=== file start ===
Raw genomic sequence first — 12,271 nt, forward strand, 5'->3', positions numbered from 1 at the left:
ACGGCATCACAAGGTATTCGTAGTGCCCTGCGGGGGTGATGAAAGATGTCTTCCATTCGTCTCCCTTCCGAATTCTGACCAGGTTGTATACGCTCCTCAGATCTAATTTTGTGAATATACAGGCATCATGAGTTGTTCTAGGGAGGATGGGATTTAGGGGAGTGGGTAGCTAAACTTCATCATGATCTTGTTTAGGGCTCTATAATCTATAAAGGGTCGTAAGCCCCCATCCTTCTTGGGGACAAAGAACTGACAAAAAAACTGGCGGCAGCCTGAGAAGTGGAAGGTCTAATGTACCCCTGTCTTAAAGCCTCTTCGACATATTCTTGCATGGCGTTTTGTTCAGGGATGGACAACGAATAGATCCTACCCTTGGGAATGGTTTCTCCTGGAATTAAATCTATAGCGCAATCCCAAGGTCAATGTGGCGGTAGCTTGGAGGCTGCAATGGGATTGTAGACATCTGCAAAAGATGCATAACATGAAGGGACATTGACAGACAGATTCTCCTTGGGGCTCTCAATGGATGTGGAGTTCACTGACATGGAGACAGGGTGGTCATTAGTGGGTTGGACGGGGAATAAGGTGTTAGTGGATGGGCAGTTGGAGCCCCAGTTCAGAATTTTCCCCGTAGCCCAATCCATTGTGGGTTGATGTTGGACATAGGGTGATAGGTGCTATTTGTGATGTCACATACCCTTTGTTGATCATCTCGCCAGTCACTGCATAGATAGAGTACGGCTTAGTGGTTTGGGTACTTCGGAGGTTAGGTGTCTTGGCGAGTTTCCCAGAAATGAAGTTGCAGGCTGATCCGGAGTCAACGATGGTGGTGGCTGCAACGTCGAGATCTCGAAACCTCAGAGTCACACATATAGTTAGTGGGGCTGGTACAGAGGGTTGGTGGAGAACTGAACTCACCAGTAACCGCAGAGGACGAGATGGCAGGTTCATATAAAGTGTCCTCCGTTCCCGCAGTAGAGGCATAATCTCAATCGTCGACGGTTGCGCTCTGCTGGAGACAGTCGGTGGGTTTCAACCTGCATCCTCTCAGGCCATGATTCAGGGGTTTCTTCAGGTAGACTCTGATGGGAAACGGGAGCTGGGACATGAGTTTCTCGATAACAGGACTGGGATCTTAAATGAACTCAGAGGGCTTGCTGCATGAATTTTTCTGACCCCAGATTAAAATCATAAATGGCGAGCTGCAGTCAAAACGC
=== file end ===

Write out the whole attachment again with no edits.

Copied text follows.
Raw genomic sequence first — 12,271 nt, forward strand, 5'->3', positions numbered from 1 at the left:
ACGGCATCACAAGGTATTCGTAGTGCCCTGCGGGGGTGATGAAAGATGTCTTCCATTCGTCTCCCTTCCGAATTCTGACCAGGTTGTATACGCTCCTCAGATCTAATTTTGTGAATATACAGGCATCATGAGTTGTTCTAGGGAGGATGGGATTTAGGGGAGTGGGTAGCTAAACTTCATCATGATCTTGTTTAGGGCTCTATAATCTATAAAGGGTCGTAAGCCCCCATCCTTCTTGGGGACAAAGAACTGACAAAAAAACTGGCGGCAGCCTGAGAAGTGGAAGGTCTAATGTACCCCTGTCTTAAAGCCTCTTCGACATATTCTTGCATGGCGTTTTGTTCAGGGATGGACAACGAATAGATCCTACCCTTGGGAATGGTTTCTCCTGGAATTAAATCTATAGCGCAATCCCAAGGTCAATGTGGCGGTAGCTTGGAGGCTGCAATGGGATTGTAGACATCTGCAAAAGATGCATAACATGAAGGGACATTGACAGACAGATTCTCCTTGGGGCTCTCAATGGATGTGGAGTTCACTGACATGGAGACAGGGTGGTCATTAGTGGGTTGGACGGGGAATAAGGTGTTAGTGGATGGGCAGTTGGAGCCCCAGTTCAGAATTTTCCCCGTAGCCCAATCCATTGTGGGTTGATGTTGGACATAGGGTGATAGGTGCTATTTGTGATGTCACATACCCTTTGTTGATCATCTCGCCAGTCACTGCATAGATAGAGTACGGCTTAGTGGTTTGGGTACTTCGGAGGTTAGGTGTCTTGGCGAGTTTCCCAGAAATGAAGTTGCAGGCTGATCCGGAGTCAACGATGGTGGTGGCTGCAACGTCGAGATCTCGAAACCTCAGAGTCACACATATAGTTAGTGGGGCTGGTACAGAGGGTTGGTGGAGAACTGAACTCACCAGTAACCGCAGAGGACGAGATGGCAGGTTCATATAAAGTGTCCTCCGTTCCCGCAGTAGAGGCATAATCTCAATCGTCGACGGTTGCGCTCTGCTGGAGACAGTCGGTGGGTTTCAACCTGCATCCTCTCAGGCCATGATTCAGGGGTTTCTTCAGGTAGACTCTGATGGGAAACGGGAGCTGGGACATGAGTTTCTCGATAACAGGACTGGGATCTTAAATGAACTCAGAGGGCTTGCTGCATGAATTTTTCTGACCCCAGATTAAAATCATAAATGGCGAGCTGCAGTCAAAACGC